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Verizon drops the metered data plan hammer next week. Existing customers will be spared for at least one upgrade cycle, but new customers will bear the full brunt of the nation's most expensive data plan.  (Source: Flickr)

LTE tethering is no longer free for anyone. For new subscribers it's not unlimited, either.  (Source: Tested)
Big Red kills free LTE tethering, charges new customers lots of money for their data

Verizon Wireless (VZ) has been cagey with regard to details of what its new metered smart phone data plan would entail.  Now customers may find out why.

New smart phone subscribers will no longer have the option to get unlimited data, starting July 7.  In its place they will have an array of plans that while gentle on overages and flexible, are generally expensive for base use.

The cheapest plan will be $30 USD/month for 2 GB -- $5 USD/month more than AT&T Inc.'s (T) price on an identical data allowance.  Verizon does not offer a 200 MB plan like AT&T ($15 USD/month).  Instead, it offers two pricier, higher cap plans -- $50 USD/month for 5 GB or $80 USD/month for 10 GB.  Overages at least, are relatively reasonable compared to past rates on Verizon's metered air cards, dropping in at $10 USD per extra GB.

The good news for existing customers is that they will be able to keep their unlimited data plans for at least one more upgrade cycle.

Verizon also revealed details on its plan to crack down on LTE hotspot usage.  Here existing customers aren't entirely spared -- for them the previously free unlimited data service will now cost $30 USD/month.  New customers have it even worse, though -- they won't have an unlimited option.  They will only get a $20 USD/month 2 GB option.

The pricing was revealed by Verizon spokeswoman Brenda Raney in an interview with FierceWireless.

The new data costs will take effect July 7.  During the interview Verizon also revealed that shared data plans ("family plans") will indeed be incoming -- similar to T-Mobile and AT&T's.  Verizon has not yet put a timetable on the deployment of those plans.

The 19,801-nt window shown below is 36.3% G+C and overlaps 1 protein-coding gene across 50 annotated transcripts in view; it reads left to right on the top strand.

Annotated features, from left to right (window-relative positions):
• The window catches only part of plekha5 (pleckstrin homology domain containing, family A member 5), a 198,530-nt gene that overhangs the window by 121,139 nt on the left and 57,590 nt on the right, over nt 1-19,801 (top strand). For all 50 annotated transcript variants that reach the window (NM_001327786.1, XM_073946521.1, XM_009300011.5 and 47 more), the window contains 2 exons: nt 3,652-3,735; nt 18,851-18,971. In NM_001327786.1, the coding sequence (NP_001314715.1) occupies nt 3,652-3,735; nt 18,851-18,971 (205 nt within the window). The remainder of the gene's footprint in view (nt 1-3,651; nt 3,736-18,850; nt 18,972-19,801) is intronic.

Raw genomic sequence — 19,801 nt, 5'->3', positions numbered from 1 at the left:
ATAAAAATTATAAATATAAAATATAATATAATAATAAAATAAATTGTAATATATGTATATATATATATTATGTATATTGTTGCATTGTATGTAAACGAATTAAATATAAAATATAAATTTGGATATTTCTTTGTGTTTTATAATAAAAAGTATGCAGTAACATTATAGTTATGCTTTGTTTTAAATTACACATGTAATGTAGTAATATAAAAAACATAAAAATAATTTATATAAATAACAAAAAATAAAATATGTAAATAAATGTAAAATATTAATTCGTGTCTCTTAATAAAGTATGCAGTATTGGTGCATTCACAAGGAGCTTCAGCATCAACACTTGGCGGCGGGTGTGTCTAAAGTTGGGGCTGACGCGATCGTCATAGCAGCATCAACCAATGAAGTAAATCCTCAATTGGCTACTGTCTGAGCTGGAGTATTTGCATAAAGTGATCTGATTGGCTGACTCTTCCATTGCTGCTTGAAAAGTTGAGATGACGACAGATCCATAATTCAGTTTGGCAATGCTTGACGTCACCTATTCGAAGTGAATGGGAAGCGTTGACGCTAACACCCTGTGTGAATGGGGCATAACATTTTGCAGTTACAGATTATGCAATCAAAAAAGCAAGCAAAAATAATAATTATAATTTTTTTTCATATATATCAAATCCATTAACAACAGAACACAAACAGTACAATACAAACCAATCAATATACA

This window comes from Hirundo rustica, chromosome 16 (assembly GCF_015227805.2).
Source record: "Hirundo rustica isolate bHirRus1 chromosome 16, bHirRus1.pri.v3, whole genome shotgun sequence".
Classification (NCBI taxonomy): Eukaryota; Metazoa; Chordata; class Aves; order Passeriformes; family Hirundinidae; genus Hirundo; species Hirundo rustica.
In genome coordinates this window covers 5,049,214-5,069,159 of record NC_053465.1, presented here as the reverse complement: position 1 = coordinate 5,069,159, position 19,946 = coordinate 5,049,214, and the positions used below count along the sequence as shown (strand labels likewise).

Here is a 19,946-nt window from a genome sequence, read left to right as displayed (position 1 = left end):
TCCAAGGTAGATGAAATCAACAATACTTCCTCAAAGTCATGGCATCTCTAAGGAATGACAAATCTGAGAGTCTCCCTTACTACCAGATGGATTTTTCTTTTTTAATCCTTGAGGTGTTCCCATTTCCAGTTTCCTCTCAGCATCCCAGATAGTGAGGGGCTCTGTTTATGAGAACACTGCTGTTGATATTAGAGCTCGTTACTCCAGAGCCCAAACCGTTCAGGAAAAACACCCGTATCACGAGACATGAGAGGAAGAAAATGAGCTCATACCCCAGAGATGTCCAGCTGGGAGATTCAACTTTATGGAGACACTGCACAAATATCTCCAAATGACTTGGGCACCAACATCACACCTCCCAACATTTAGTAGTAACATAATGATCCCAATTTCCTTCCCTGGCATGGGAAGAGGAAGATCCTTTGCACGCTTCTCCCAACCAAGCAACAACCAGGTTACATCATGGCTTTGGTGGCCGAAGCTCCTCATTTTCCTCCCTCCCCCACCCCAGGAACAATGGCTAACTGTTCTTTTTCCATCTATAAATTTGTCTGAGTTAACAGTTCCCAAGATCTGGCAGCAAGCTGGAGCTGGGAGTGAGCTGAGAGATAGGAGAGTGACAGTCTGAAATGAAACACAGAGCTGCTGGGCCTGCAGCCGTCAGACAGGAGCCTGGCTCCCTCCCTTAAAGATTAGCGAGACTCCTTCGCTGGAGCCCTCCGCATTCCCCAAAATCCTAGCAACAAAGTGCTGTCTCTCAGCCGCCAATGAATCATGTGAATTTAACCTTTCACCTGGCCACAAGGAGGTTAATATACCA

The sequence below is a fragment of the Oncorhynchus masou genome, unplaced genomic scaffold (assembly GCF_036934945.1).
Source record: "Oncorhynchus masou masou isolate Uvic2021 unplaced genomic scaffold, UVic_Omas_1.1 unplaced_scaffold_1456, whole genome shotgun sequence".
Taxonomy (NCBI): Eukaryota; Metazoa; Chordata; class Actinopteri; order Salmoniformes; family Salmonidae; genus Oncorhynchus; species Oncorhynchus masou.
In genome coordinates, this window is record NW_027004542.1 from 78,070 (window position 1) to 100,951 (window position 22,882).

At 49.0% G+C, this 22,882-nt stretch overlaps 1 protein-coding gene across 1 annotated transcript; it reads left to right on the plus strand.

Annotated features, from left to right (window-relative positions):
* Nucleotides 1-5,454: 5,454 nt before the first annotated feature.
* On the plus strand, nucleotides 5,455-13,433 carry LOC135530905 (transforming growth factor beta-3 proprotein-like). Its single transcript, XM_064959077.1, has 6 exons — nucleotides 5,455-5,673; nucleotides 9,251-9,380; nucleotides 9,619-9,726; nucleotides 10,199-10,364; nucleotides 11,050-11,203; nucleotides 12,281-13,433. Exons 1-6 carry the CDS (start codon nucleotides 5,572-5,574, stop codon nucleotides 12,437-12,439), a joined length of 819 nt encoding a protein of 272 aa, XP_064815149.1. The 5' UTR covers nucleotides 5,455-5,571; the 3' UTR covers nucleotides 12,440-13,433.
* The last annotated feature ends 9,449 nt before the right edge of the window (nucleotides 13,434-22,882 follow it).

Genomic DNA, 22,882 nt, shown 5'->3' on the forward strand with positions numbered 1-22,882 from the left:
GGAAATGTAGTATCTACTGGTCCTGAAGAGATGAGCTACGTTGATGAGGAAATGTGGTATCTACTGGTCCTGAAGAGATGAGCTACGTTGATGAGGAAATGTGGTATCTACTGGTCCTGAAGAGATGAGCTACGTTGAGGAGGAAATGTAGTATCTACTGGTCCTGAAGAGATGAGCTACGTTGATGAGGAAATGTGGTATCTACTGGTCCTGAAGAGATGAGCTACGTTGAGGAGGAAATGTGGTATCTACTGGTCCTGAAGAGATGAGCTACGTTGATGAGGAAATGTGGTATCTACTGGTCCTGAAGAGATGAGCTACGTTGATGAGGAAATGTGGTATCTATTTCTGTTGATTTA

The details revealed indicate that Verizon -- currently the largest network in the U.S. in terms of mobile subscribers -- will also be the most expensive network in terms of data plans.

Deutsche Telekom AG's (ETR:DTE) T-Mobile USA is currently the cheapest of the metered plans, offering rates of $15 USD/month for 200 MB, $20 USD/month for 2 GB, $30 USD/month for 5 GB, or $60 USD/month for 10 GB.  T-Mobile followed AT&T's lead and killed unlimited data plans in May.

Currently the only carrier with no official plans to switch to metered connections is Sprint Nextel Corp. (S).  CEO Dan Hesse argues that customers value the simplicity and value of its unlimited plans.  However, he warns that Sprint may someday consider metered plans if the market demands it.

Sprint has also suggested that if the pending AT&T/T-Mobile merger gets approved, that it may be pushed out of business.  If Sprint indeed folded or was acquired by another carrier (such as Verizon), the U.S. would be left with only two mega-carriers -- AT&T and Verizon.  Those carriers, notably, also have the highest planned data costs for new subscribers.


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Meanwhile in Finland...
By chromatix on 7/6/2011 12:44:05 AM , Rating: 2
I've just subscribed to a local "mobile broadband" package. For €14 a month, I get 50GB of "priority" data and a free USB modem (locally called a "mokkula") to receive it.

For an extra €5 a month, I get a premium modem supporting higher speeds (via dual-band HSPA+) and an external antenna. I've measured sustained 1.8MB/s downloads on that already, which is faster than my landline.

The best thing is what happens when that 50GB a month runs out. No overage charges, no cutoff, just deprioritisation - so it'll get slower at busy times. No big deal at all.

There's also an unlimited package, with a base price of €20 a month. That's priority data all the time, no cap. With the better modem, €25 a month total, or $36.15 in green money. I'd say that's good value.

So it makes me a very sad panda to see the results of what American corporations and politicians seem to believe is "free competition".




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